(pp. 87-116)

    Having established the mystery of Jesus’ word of promise as encompassing apocalyptic disclosures and rejection by those closest to Jesus, the narrative now turns to highlight Jesus’ relationship with his disciples. The ones whom he called to follow were to be the very ones who did the will of God and those who would constitute his new family (3:31-35). With the rejection of his hometown still ringing in his ears, Jesus now makes a new move and invites his disciples to a journey of risky following. This rocky way will lead to a mountaintop disclosure that will only underline the...

  12. 5 Gospel Interlude—Revelation on the Way (8:27—9:13)
    (pp. 117-128)

    Much like the prologue, this brief section serves as a revelatory reflection in relation to the unfolding narrative. If throughout most of the narrative the relation of Jesus’ identity and gospel proclamation of the divine reign prompts rhetorical questions and amazement, here the language broaches mystery not with such indirection, but with openness, address, and even apocalyptic symbolic depiction on a mountain. As mentioned in the introduction, Jesus’ baptism, transfiguration, and crucifixion are all portrayed as key revelatory moments at the beginning, middle, and end of this narrative. The material around the transfiguration story—with its use of gospel language,...

  13. 6 Teaching and More Misunderstanding on The Way (9:14—10:52)
    (pp. 129-158)

    This next section then highlights the juxtaposition of what has just been revealed with the struggle to understand on the disciples’ way through Galilee and Judea. Mark invites us to live this paradox with Jesus, whose identity and reign-of-God ministry are fraught with the same conflicts. This section explores those conflicts as moments ofteachingand the disciples’ continued misunderstanding even while moving forward “on the way.” As we begin this part of the narrative, Jesus’ title as teacher becomes more prominent. For the first time since 4:38, Jesus is addressed as “teacher” (didaskale) in 9:17 and subsequently in 9:38,...

  14. 7 The Gospel in Jerusalem (11:1—12:44)
    (pp. 159-182)

    With Jesus’ arrival in Jerusalem, Mark’s Gospel arrives at its climax, too. We know this is the case narratively because Mark very carefully slows down the action from here until the end in chapter 16. Jesus has been moving with rapidity and immediacy through the landscape of Galilee with the occasional foray into gentile territory. In the previous chapter, he has moved deliberately toward Jerusalem ever since Caesarea Philippi and the revelatory interlude on the mountain of transfiguration. In this final part of Mark’s Gospel, the last few chapters are really devoted to seven days of action, each one carefully...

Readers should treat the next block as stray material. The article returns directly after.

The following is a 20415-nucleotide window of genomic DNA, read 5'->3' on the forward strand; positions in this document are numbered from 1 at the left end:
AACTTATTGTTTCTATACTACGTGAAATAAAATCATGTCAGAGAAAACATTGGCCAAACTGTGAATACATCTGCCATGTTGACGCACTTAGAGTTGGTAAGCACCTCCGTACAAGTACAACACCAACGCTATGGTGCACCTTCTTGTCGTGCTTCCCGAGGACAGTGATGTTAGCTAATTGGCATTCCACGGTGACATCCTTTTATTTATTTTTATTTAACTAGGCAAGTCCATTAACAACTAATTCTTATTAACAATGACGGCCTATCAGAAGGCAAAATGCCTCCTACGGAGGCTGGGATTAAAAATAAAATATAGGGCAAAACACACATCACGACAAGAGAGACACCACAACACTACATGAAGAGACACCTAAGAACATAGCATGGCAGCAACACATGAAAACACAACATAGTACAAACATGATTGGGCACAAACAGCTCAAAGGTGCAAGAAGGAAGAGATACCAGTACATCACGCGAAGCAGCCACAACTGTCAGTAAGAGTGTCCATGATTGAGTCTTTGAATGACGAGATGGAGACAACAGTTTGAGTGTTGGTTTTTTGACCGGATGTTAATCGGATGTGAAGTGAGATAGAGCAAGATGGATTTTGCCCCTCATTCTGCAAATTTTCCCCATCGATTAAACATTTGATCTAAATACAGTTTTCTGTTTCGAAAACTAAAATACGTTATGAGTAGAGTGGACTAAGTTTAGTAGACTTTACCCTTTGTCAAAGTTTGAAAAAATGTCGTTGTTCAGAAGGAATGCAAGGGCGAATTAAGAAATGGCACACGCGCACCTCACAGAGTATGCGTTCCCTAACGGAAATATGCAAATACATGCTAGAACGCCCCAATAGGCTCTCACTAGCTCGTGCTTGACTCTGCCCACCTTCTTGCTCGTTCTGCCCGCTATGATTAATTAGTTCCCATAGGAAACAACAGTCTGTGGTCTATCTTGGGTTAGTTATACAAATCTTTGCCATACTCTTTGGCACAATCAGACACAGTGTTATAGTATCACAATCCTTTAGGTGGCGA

15. 8 An Apocalyptic Farewell Address (13:1-37)
    (pp. 183-194)

    This is one of the briefest chapters of this commentary, comprised of a single chapter of Mark’s Gospel. Yet it is also one of the most important. We have mentioned that much of this narrative of Jesus’ life and ministry needs to be read in light of later first-century realities, especially the destruction of the temple. In this chapter, it is as if the narrated Jesus speaksdirectlyto that late first-century context. After a brief narrated introduction with Jesus and some of the Twelve coming out of the temple, we have in essence one of Jesus’ most extended speeches...

  16. 9 The Passion of Mark’s Gospel (14:1—15:47)
    (pp. 195-220)

    Until this point we have been careful to place individual lectionary pericopes in close relationship to Mark’s theologically driven narrative. While the section introductions were careful to integrate every pericope, whether it appears in the lectionary or not, into the overall Markan vision, here in this centrally important section of Mark, we step back from the trees just a bit to glimpse the forest. Mark 14:1—15:47 represents an important macro unit of Mark: the passion narrative. Here, more than any other place in Mark, it makes sense to stand back and appreciate the “whole.” Much as one might step...

  17. 10 Epilogue: Mark 16
    (pp. 221-230)

    With this final section, Mark’s Gospel of the gospel comes to its apocalyptic conclusion. Consistent with the rest of Mark’s text, it is not a full-blown apocalypse, but a Gospel in an apocalyptic mode. What Mark does differently, however, is to make sure there is at least some element of mystery here. Something important is indeed disclosed after Jesus’ death, even as the narrative continues to point forward promisingly in ambiguity. While most of the Gospels we know end with resurrection appearances, Mark ends with quite a bit less: an empty tomb, a commission to tell and call the disciples...

  18. Appendix: Further Preaching Resources on Mark’s Gospel
    (pp. 231-233)
  19. Back Matter
    (pp. 234-234)